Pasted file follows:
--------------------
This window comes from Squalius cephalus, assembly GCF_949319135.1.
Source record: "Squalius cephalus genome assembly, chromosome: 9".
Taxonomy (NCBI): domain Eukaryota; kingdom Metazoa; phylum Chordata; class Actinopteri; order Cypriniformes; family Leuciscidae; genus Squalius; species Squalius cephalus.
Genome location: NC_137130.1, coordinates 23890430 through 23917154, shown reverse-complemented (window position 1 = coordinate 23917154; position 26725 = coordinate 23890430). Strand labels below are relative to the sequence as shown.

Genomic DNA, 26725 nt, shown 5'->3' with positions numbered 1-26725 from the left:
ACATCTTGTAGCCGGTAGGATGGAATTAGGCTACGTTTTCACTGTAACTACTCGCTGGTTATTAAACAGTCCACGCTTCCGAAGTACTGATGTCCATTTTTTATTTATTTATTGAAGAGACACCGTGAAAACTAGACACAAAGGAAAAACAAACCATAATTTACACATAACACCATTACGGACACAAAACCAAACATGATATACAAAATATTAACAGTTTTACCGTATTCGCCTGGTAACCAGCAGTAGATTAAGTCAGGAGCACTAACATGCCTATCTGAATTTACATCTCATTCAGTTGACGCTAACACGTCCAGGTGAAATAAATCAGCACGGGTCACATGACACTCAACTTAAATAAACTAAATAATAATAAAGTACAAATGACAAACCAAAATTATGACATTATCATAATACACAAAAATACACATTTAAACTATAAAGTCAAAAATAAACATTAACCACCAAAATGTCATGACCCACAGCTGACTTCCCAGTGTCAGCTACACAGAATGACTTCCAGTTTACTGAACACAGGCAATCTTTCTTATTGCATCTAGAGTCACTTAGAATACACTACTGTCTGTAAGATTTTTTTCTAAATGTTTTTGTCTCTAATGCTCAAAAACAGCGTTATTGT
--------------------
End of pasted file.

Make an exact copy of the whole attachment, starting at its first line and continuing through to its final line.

This window comes from Squalius cephalus, assembly GCF_949319135.1.
Source record: "Squalius cephalus genome assembly, chromosome: 9".
Taxonomy (NCBI): domain Eukaryota; kingdom Metazoa; phylum Chordata; class Actinopteri; order Cypriniformes; family Leuciscidae; genus Squalius; species Squalius cephalus.
Genome location: NC_137130.1, coordinates 23890430 through 23917154, shown reverse-complemented (window position 1 = coordinate 23917154; position 26725 = coordinate 23890430). Strand labels below are relative to the sequence as shown.

Genomic DNA, 26725 nt, shown 5'->3' with positions numbered 1-26725 from the left:
ACATCTTGTAGCCGGTAGGATGGAATTAGGCTACGTTTTCACTGTAACTACTCGCTGGTTATTAAACAGTCCACGCTTCCGAAGTACTGATGTCCATTTTTTATTTATTTATTGAAGAGACACCGTGAAAACTAGACACAAAGGAAAAACAAACCATAATTTACACATAACACCATTACGGACACAAAACCAAACATGATATACAAAATATTAACAGTTTTACCGTATTCGCCTGGTAACCAGCAGTAGATTAAGTCAGGAGCACTAACATGCCTATCTGAATTTACATCTCATTCAGTTGACGCTAACACGTCCAGGTGAAATAAATCAGCACGGGTCACATGACACTCAACTTAAATAAACTAAATAATAATAAAGTACAAATGACAAACCAAAATTATGACATTATCATAATACACAAAAATACACATTTAAACTATAAAGTCAAAAATAAACATTAACCACCAAAATGTCATGACCCACAGCTGACTTCCCAGTGTCAGCTACACAGAATGACTTCCAGTTTACTGAACACAGGCAATCTTTCTTATTGCATCTAGAGTCACTTAGAATACACTACTGTCTGTAAGATTTTTTTCTAAATGTTTTTGTCTCTAATGCTCAAAAACAGCGTTATTGT